Britain’s Soap Operas Offer Escape From Coronavirus. For Now.

Britain’s Soap Operas Offer Escape From Coronavirus. For Now.
By: WNG NYT Posted On: March 25, 2020 View: 57

Britain’s Soap Operas Offer Escape From Coronavirus. For Now.

LONDON — Last week, Joe Simnett, 19, a college student who lives in Derbyshire, northern England, received some shocking news.

The producers of “EastEnders,” the BBC soap opera he had watched most week nights since he was a two-year-old, announced they would stop filming “until further notice,” because of the coronavirus pandemic.

Worse, the BBC was also starting to ration the episodes it had already filmed, only airing two a week, instead of four.

The following night, Simnett sat down to watch the show with his mom, then remembered it wasn’t on.

“We just had nothing to do,” he recalled, in a telephone interview. “I was like, ‘What do people who don’t watch soaps actually do in an evening?’”

Simnett made his feelings known on Twitter:

Britain’s soaps, some of which have broadcast continuously for decades and whose melodramatic story lines often center on working class families, are watched by millions every night. They were the last stalwarts of the country’s cultural life to be shut down by the coronavirus: Days after Britain’s music venues, theaters and museums closed, the soaps were still in production.

In recent days, with Britons at home in virtual lockdown, viewing figures for at least one of the shows soared: 8.9 million viewers watched “EastEnders” on Monday, according to the ratings service, compared with around 5.5 million the previous week, before the lockdown.

That week, several major soaps, including “Coronation Street,” which has been running on the ITV network since 1960, insisted they were taking steps to protect staff as they continued shooting.

But nothing could stop the inevitable. On Sunday, “Hollyoaks,” a soap aimed at younger viewers, followed “EastEnders” and announced it would stop filming. On Monday, ITV said “Coronation Street” would, too.

Three episodes of “Coronation Street” would be aired a week, rather than the usual six, so it could stay on air until July, a spokeswoman for ITV said in a telephone interview. This would mean the show would fall out of sync with real life, she said. For instance, episodes that reference Easter would air after the holiday, she added, but she hoped viewers would understand.

“It is absolutely unprecedented,” said Lisa Holdsworth, a TV scriptwriter who is the chair of the Writer’s Guild of Great Britain. In the early 2000s, during an outbreak of foot-and-mouth disease among cattle, one rural soap, “Emmerdale,” was forced to change its story lines and stop shooting outside, she said. “But they still didn’t shut down.”

This time, though, it was obviously the right thing to do, she added.

Fans on social media almost unanimously agreed with the broadcasters’ decisions to stop filming, and many expressed concern about the shows’ older stars.

“Coronavirus felt quite removed from real life until this happened,” said Ana Guerra-Moore, 25, a fan of “Coronation Street,” in a telephone interview. “After ‘EastEnders’ stopped production, I was, like, ‘God, is it going to happen to ‘Corrie’?’” she added, using a nickname for “Coronation Street.” “And a big part of me was hoping it wouldn’t, because I wanted it to still be here, to be that comfort and help everyone through.”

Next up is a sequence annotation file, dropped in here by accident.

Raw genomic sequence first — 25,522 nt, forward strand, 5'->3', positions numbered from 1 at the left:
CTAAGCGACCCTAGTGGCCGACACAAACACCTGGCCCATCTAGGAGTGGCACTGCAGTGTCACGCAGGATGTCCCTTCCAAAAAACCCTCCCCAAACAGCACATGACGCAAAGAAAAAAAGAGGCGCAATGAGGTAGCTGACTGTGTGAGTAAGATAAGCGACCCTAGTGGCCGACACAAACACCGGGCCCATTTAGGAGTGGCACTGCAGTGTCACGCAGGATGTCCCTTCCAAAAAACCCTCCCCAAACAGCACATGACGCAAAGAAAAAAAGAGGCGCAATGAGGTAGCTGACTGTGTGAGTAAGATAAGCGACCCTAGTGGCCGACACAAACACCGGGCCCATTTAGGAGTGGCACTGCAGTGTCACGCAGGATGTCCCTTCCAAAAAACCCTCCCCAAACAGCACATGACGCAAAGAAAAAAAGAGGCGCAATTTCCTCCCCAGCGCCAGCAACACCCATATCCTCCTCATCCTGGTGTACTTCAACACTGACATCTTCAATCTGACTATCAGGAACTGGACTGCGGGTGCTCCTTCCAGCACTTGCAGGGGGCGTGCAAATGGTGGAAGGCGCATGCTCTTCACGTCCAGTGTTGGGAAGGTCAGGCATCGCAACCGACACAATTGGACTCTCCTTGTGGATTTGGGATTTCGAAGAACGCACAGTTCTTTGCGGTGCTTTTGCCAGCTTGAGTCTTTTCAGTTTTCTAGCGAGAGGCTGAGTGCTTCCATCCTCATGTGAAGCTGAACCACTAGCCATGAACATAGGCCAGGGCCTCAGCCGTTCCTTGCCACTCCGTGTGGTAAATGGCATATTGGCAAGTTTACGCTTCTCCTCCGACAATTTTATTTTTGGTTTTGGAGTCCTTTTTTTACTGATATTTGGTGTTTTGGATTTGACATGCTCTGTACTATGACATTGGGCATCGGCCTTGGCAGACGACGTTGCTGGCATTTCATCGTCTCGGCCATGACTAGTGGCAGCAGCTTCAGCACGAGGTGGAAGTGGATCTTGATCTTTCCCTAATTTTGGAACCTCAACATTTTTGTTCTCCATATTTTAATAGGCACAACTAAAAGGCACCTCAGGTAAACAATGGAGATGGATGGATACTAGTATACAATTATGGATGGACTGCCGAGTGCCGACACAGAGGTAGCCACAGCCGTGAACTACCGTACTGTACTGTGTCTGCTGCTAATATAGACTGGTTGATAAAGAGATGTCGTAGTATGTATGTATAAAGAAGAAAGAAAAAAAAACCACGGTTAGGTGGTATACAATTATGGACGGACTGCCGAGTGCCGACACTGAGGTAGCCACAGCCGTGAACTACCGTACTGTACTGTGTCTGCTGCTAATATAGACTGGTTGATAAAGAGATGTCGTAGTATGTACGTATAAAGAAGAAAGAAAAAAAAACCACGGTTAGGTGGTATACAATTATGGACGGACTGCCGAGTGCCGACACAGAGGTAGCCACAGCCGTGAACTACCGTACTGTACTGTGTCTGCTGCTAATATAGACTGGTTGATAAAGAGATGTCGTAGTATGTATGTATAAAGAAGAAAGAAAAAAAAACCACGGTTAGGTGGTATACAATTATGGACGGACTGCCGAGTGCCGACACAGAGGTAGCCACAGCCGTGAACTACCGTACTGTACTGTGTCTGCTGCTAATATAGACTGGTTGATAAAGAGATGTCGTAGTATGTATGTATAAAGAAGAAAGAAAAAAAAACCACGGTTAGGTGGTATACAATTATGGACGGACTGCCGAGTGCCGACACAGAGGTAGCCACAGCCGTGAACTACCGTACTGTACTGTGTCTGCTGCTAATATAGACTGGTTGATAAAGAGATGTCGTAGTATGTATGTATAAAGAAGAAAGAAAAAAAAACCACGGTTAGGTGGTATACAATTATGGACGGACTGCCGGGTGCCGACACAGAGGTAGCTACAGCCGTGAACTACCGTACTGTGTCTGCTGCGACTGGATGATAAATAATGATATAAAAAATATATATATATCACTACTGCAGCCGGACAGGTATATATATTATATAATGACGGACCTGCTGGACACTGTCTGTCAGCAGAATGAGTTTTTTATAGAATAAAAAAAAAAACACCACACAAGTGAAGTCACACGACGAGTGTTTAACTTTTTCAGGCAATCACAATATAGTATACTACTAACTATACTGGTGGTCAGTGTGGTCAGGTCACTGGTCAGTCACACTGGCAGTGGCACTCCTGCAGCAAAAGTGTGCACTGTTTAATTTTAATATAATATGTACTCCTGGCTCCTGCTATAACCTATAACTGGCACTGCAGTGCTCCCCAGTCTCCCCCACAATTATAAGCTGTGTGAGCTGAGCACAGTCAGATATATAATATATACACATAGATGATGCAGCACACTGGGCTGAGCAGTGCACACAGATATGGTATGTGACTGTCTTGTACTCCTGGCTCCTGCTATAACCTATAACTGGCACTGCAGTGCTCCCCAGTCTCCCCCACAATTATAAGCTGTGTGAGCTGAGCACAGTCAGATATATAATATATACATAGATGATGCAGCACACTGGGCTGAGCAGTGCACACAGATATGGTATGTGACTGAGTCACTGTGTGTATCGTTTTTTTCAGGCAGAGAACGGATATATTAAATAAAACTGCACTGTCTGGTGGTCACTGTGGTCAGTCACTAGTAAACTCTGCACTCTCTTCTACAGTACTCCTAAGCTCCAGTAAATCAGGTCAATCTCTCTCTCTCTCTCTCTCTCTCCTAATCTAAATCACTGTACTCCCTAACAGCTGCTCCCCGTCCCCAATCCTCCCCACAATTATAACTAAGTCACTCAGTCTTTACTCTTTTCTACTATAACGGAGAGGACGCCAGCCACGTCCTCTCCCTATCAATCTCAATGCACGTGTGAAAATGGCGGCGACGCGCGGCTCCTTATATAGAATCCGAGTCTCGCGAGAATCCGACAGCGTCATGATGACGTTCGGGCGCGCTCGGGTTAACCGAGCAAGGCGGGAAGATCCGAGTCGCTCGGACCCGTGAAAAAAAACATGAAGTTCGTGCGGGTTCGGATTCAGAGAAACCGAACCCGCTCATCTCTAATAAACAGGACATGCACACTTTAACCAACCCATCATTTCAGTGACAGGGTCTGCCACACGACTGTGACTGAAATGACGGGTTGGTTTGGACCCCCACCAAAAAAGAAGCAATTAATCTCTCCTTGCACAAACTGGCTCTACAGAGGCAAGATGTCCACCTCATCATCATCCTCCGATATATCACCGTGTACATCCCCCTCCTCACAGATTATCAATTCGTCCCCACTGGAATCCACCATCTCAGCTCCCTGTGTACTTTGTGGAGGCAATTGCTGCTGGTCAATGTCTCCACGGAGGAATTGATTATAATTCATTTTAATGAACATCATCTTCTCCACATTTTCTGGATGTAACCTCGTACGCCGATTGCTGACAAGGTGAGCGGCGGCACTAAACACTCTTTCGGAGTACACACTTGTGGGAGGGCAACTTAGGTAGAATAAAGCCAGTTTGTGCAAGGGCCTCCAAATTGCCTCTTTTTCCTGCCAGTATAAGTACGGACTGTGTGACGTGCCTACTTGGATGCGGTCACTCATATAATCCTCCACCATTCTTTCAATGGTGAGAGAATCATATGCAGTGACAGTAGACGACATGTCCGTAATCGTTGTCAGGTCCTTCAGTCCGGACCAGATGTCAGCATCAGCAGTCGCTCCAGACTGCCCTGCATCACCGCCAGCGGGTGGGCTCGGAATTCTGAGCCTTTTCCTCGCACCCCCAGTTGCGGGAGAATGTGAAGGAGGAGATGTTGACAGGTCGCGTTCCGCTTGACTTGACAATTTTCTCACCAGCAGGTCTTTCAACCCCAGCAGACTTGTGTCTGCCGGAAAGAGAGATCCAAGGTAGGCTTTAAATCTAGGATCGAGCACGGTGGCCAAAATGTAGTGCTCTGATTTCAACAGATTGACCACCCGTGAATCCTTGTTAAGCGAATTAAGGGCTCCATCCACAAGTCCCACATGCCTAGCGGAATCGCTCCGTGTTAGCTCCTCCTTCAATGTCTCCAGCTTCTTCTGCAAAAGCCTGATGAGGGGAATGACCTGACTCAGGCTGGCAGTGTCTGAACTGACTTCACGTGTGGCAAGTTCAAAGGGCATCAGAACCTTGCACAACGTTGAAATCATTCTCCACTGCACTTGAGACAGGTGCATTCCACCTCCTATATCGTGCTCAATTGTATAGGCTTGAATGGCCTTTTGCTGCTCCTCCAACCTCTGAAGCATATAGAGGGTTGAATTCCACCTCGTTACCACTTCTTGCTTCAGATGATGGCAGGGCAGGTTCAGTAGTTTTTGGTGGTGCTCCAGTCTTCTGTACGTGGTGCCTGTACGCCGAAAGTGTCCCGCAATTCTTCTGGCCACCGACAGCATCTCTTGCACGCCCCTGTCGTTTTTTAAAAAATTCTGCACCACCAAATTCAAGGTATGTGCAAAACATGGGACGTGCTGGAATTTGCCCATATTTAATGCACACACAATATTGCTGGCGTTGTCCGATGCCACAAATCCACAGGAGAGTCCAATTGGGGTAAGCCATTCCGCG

For now, the soaps are one of the few shows on British TV with no mention of the coronavirus: Instead, their story lines focus on the troubles of everyday life, with some dramatic plot twists thrown in. In the past week, “Hollyoaks” fans have seen characters confront each other over an affair without any hint of social distancing. On “EastEnders,” the Queen Vic pub has been filled with drinkers, even after Prime Minister Boris Johnson last week ordered pubs, cafes and restaurants to close.

Producers and fans are now asking whether the shows should reference the coronavirus when they eventually return. “I think people are wanting a bit of escapism,” said Steven Murphy, the editor of the weekly Inside Soap magazine. “so I think the soaps will just continue in their soap bubble world.”

But Phil Redmond, the TV producer who created “Hollyoaks,” said in a telephone interview that he felt soap operas should always engage in the issues of the day. “Soaps are more trusted than regular media or politicians,” he said, adding that they could bring in pandemic story lines without being boring. Online romance could blossom during self-isolation, he said, or a restaurant’s delivery driver could become a major character.

Helen Broom, an American fan who produces a “Coronation Street” podcast with her Scottish husband from their home in Michigan, said it had been nice to see characters acting normally when she watched the show via BritBox, a streaming service. But she said there had also been “a couple of cringey moments where we’ve seen people on the show shake hands or cluster together in the pub, and I’ve kind of wanted to scream at the screen, ‘Back off! Don’t touch hands!’”

Simnett, the fan from Derbyshire, said he would not mind a jokey reference to the virus, but felt months of isolation stories wouldn’t work. “People will be so sick of hearing about it constantly, they’ll want something normal that reminds them of when it wasn’t so serious,” he said.

For now, he was more concerned that episodes of “EastEnders” might run out entirely. “I don’t know how I’d go on if it did stop,” he said, with a laugh. “There are more pressing issues, but I’d be distraught in a way.”

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